Frequently Asked Questions About Licensing Exams
CLEAR Exam Review
Eric Werner, M.A.
Question: Our oral examination is under fire from some of those who have failed it and from some persons who have trained these failed persons. Certain state legislators have also questioned its effectiveness and fairness. Our board would like to do what it can to help assure a high-quality assessment process. What can you suggest?
Answer: Not very much in the space remaining to me. Here is a brief list of suggestions that might help you:
Assume that your examination assesses
demonstrably job-related, important factors. A job analysis
should serve as the basis of your oral examination plan.
Use your oral examination to test only
factors that cannot be effectively measured with more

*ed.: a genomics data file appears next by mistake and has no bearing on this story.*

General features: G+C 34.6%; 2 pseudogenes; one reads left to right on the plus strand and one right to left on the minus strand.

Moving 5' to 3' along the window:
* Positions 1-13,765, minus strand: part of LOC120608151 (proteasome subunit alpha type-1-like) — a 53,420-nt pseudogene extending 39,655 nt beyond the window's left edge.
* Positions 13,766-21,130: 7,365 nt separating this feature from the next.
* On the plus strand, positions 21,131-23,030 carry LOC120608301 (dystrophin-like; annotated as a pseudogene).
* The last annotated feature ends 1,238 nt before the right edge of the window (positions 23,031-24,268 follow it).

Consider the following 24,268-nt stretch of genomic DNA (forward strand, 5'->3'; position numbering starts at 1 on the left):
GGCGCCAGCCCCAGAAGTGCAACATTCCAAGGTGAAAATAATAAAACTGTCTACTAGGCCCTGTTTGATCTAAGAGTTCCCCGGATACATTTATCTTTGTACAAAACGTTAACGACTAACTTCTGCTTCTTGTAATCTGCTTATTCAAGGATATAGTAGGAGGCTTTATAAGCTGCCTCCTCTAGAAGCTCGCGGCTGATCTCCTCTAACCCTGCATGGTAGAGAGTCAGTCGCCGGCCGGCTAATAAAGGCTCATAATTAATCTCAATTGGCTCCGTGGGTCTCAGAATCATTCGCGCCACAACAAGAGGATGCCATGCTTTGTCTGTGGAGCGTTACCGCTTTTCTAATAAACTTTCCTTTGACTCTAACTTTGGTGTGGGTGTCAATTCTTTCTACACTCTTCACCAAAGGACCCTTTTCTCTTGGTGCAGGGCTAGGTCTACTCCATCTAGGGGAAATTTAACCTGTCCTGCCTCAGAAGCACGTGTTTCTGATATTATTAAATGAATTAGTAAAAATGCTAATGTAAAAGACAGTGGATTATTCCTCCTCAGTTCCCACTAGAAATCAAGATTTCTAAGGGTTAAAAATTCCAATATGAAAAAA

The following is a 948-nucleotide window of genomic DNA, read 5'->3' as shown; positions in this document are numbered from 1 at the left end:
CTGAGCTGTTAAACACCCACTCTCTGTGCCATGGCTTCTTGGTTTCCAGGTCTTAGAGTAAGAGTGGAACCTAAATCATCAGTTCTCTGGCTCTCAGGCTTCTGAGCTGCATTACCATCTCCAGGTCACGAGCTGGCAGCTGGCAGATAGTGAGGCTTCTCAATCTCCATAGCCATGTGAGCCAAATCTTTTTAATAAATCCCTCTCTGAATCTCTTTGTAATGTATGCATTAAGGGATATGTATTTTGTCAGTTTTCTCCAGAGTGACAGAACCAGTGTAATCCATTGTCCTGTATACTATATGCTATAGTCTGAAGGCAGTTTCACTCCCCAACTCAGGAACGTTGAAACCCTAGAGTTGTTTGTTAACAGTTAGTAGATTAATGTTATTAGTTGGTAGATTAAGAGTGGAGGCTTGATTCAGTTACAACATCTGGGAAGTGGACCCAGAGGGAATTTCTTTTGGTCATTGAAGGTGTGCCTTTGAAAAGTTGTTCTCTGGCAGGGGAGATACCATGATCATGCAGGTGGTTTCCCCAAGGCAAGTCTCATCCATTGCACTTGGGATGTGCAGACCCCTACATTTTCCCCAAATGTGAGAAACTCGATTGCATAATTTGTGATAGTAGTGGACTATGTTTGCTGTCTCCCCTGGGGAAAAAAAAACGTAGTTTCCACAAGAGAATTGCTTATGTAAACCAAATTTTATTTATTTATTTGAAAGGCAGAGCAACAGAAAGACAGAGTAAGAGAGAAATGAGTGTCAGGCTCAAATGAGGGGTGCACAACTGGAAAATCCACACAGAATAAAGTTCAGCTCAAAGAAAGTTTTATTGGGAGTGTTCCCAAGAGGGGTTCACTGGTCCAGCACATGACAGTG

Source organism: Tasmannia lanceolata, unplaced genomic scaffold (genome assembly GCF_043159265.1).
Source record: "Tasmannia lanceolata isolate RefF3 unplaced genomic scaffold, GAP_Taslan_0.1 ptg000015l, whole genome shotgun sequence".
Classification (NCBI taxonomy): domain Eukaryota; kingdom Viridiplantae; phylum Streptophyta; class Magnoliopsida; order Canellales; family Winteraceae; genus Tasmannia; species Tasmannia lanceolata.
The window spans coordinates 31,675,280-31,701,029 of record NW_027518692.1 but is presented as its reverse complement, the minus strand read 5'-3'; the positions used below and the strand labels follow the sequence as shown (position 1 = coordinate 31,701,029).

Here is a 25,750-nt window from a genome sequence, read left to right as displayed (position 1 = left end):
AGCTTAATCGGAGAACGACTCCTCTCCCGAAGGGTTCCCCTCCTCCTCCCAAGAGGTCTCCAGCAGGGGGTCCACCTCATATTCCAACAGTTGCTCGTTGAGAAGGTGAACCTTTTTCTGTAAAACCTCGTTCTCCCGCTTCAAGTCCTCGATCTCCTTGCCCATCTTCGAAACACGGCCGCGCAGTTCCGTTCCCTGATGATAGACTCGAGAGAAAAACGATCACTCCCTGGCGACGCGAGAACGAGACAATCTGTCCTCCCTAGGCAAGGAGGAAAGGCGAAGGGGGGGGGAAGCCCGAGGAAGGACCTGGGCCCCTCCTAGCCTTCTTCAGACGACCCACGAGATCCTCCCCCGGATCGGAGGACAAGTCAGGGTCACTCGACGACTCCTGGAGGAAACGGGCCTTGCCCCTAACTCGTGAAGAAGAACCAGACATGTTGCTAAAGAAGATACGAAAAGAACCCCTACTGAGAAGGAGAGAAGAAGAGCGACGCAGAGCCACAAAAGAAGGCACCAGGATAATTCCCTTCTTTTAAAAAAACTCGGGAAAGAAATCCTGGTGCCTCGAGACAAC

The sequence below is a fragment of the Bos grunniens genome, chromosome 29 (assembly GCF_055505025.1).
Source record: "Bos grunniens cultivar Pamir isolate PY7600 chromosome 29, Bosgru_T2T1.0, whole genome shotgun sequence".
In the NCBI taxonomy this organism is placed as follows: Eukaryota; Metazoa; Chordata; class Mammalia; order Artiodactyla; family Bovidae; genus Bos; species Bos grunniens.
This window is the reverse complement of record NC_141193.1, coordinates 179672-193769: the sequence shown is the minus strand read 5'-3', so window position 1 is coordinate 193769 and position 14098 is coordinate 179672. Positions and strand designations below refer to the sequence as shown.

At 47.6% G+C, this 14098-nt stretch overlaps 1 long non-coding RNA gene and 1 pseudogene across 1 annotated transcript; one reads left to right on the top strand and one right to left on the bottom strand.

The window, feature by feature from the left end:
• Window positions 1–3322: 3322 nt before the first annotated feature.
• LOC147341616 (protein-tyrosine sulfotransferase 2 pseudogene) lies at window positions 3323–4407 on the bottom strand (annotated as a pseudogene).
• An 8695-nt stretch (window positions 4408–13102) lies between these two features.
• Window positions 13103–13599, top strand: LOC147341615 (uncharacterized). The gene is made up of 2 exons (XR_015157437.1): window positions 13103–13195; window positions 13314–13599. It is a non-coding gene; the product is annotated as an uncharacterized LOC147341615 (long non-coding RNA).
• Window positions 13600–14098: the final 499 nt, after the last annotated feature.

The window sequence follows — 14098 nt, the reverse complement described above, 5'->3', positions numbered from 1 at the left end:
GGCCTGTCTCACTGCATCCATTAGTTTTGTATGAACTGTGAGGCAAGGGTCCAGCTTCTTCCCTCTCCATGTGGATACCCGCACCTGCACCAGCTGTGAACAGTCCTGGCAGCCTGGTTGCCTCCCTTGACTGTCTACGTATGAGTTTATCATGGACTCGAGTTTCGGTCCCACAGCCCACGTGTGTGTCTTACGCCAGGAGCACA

conventional and efficient testing formats.
Use a structured oral examination
process; avoid clinical interviews, the substance and process of
which vary from one candidate to the next.
Carefully plan and pretest your
examination questions, including follow-ups. Make sure the set of
inquiries used represents a suitable sample of important job
knowledge and abilities as defined in your exam plan.
Use a structured, acceptably reliable
process to evaluate candidate responses. Objectively define and
pretest your rating scales.
Teach examiners how to avoid common
pitfalls of oral examining, which are documented in many texts
and articles on this subject.
Train examiners thoroughly in their tasks
and in the candidate evaluation standards to be applied. Ensure
that examiners can perform equivalently--that is, that they are
calibrated to some standard.
Analyze the results of the oral examination so that you have information on the performance of individual examiners, the reliability of the evaluations made, the questions that were more and less difficult, and so forth.
© 2002 Council on Licensure, Enforcement and Regulation